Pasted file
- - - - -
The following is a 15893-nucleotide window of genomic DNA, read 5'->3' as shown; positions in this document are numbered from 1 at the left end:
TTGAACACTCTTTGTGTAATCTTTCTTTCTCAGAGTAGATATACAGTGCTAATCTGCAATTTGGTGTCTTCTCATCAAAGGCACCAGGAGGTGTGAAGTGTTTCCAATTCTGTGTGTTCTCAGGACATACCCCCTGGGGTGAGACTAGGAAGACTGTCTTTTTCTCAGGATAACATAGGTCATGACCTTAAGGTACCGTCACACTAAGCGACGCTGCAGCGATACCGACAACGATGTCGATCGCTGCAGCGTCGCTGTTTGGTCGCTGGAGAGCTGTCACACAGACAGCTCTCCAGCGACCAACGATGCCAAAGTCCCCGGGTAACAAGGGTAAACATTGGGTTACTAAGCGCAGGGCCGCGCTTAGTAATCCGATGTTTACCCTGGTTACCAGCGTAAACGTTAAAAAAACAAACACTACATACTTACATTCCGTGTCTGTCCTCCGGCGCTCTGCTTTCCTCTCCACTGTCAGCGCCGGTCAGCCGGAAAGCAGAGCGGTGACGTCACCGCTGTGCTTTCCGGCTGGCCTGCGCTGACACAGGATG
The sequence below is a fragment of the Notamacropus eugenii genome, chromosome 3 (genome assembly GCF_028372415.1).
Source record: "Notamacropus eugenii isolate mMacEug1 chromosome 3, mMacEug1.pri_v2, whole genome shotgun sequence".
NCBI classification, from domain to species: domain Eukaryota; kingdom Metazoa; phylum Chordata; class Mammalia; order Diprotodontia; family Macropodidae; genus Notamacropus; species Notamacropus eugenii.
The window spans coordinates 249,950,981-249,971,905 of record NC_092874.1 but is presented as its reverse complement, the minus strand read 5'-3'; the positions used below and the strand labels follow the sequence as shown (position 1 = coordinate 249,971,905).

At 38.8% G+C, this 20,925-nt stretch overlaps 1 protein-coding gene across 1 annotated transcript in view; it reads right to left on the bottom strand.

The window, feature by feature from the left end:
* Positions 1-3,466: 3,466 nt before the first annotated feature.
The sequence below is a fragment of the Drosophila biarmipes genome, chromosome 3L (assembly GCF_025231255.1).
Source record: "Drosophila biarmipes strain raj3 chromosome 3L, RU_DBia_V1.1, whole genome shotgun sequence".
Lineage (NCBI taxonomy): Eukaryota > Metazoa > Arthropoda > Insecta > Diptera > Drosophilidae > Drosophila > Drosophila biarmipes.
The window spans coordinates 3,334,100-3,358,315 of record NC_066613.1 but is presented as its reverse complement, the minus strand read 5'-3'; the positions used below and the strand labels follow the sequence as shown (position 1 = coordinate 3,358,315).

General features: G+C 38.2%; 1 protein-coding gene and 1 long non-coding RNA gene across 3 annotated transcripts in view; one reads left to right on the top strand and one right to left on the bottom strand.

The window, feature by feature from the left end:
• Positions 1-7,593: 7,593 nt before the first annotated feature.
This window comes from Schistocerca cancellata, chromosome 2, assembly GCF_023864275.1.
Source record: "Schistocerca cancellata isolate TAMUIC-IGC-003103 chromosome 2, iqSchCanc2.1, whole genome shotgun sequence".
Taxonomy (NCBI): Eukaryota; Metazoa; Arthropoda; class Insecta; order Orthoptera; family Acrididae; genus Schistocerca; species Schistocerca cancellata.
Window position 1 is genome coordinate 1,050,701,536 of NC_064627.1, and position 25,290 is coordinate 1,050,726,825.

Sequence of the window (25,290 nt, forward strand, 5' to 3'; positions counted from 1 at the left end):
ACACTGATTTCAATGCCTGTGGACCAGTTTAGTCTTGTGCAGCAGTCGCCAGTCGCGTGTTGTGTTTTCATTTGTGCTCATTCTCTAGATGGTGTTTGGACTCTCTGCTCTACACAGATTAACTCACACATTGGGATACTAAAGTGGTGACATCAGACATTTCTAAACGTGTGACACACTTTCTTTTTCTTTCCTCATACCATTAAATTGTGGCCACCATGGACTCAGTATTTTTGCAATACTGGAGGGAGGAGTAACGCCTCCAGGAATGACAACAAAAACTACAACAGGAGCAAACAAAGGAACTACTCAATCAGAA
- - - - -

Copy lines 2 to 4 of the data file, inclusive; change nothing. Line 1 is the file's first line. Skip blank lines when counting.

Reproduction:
TTGAACACTCTTTGTGTAATCTTTCTTTCTCAGAGTAGATATACAGTGCTAATCTGCAATTTGGTGTCTTCTCATCAAAGGCACCAGGAGGTGTGAAGTGTTTCCAATTCTGTGTGTTCTCAGGACATACCCCCTGGGGTGAGACTAGGAAGACTGTCTTTTTCTCAGGATAACATAGGTCATGACCTTAAGGTACCGTCACACTAAGCGACGCTGCAGCGATACCGACAACGATGTCGATCGCTGCAGCGTCGCTGTTTGGTCGCTGGAGAGCTGTCACACAGACAGCTCTCCAGCGACCAACGATGCCAAAGTCCCCGGGTAACAAGGGTAAACATTGGGTTACTAAGCGCAGGGCCGCGCTTAGTAATCCGATGTTTACCCTGGTTACCAGCGTAAACGTTAAAAAAACAAACACTACATACTTACATTCCGTGTCTGTCCTCCGGCGCTCTGCTTTCCTCTCCACTGTCAGCGCCGGTCAGCCGGAAAGCAGAGCGGTGACGTCACCGCTGTGCTTTCCGGCTGGCCTGCGCTGACACAGGATG
The sequence below is a fragment of the Notamacropus eugenii genome, chromosome 3 (genome assembly GCF_028372415.1).
Source record: "Notamacropus eugenii isolate mMacEug1 chromosome 3, mMacEug1.pri_v2, whole genome shotgun sequence".